Slavery, colonialism and the new era of Clash of Civilisations had started long before Darwin enunciated his theories of struggle for existence and survival of the fittest.
If we follow Darwin's logic, European or Western civilisation has to triumph ultimately at the expense of all other civilisations.
Coming to the question of whether Darwin's speculative theories change colonial history after 1859, I would rather say that they were used to justify colonialism, slavery, competition, violence and inequalities in society, more and more thenceforth.
Colonialism was increasingly considered by many Western intellectuals as a service to humanity.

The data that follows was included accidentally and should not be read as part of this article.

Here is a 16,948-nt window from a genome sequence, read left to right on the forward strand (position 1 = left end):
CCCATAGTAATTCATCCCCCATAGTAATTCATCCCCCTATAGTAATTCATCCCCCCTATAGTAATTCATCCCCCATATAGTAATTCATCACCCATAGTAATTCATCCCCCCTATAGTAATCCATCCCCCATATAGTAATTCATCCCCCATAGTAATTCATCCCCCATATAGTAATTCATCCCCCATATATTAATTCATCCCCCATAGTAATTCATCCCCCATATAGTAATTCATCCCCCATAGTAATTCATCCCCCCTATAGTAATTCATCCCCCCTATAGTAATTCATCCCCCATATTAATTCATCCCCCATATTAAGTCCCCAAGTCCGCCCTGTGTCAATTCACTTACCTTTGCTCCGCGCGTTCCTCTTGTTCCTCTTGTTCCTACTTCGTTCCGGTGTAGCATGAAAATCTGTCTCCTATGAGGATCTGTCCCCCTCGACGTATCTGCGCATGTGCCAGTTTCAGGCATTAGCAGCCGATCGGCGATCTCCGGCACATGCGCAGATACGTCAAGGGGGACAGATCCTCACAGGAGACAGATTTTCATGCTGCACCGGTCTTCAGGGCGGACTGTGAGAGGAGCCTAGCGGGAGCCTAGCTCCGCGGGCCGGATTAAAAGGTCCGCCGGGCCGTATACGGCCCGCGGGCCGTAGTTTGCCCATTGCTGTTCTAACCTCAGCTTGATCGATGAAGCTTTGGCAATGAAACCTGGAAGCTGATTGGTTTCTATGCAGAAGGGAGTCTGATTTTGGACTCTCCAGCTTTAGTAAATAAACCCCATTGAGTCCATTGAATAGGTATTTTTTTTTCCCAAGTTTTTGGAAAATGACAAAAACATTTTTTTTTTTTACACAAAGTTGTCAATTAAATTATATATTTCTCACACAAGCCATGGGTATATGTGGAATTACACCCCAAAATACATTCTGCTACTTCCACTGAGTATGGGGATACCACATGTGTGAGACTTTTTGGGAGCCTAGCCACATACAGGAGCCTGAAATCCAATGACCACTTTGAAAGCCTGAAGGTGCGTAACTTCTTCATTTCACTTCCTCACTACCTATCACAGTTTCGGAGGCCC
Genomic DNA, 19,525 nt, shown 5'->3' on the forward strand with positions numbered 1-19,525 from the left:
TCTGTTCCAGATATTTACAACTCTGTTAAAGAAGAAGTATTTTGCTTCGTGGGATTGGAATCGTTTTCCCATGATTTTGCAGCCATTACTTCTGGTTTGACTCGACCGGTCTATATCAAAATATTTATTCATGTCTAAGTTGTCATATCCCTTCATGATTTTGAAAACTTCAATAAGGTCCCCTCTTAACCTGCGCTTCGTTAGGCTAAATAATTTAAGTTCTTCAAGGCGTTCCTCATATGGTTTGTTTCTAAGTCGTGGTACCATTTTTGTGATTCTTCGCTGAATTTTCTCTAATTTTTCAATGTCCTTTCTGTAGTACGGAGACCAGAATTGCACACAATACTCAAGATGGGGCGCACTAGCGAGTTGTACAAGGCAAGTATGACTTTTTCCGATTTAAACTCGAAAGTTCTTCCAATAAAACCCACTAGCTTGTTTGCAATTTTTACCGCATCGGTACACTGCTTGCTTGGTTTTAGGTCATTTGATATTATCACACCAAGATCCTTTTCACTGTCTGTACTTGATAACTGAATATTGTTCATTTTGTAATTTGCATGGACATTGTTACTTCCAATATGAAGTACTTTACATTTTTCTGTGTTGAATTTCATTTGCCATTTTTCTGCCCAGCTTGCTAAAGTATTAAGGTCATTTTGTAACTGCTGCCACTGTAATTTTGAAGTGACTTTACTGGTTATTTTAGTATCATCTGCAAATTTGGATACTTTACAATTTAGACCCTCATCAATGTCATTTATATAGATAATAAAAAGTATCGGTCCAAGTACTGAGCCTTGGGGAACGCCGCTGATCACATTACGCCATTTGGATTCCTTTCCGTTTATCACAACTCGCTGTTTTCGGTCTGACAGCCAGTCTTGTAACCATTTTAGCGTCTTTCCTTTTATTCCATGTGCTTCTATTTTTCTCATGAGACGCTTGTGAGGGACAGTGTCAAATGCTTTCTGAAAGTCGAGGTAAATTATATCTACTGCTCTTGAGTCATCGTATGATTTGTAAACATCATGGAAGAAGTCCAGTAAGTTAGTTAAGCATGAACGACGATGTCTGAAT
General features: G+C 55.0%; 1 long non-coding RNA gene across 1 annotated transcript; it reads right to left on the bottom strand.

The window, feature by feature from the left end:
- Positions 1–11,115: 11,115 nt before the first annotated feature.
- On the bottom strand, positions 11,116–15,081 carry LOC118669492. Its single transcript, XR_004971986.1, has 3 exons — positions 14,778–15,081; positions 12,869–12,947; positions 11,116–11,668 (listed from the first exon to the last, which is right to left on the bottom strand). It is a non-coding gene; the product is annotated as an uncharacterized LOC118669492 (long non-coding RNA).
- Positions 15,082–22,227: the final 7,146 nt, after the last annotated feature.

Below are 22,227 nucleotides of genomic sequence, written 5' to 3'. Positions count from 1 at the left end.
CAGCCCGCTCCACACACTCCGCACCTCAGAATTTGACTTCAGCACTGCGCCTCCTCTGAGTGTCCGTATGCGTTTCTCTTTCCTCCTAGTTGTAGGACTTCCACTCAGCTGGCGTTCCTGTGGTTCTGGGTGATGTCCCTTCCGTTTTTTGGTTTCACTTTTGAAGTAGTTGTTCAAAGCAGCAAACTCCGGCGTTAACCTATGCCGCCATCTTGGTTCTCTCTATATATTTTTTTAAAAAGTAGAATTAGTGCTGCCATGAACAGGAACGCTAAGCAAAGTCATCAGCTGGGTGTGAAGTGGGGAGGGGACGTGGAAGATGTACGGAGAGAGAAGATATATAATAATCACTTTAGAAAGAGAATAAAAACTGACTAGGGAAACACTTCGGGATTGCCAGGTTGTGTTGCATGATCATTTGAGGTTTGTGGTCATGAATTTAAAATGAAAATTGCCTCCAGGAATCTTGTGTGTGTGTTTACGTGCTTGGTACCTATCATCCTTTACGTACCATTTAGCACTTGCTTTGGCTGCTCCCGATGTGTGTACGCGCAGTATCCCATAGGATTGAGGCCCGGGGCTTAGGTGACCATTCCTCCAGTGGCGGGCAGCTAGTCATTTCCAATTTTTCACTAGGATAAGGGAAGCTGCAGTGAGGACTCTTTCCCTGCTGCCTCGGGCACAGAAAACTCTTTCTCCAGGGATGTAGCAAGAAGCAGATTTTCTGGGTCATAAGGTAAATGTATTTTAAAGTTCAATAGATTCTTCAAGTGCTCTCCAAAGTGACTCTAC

It was also thought to be an inevitable step towards the progress of humanity, according to a particular strait-jacket economic pattern and political belief system, idea or ideology, which are inherently violent, intolerant and aggressive.
All ideas and ideologies, however global or universal or progressive they may appear to be, are inherently violent and aggressive. They were conceived by some power-hungry megalomaniacs, stricken by the pathology of the urge to dominate.
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Image: Vasco da Gama.
Photographs: Courtesy: Wikimedia Commons
'The discovery of the Malacca Straits was a greater discovery'
You say Vasco da Gama's voyage round the Cape of Good Hope to Calicut was no achievement at all as Barthlomeu Diaz had documented the route to Cape of Good Hope along the West coast of Africa and Indians, Arabs and Persians have been criss-crossing the Arabian Sea all the time.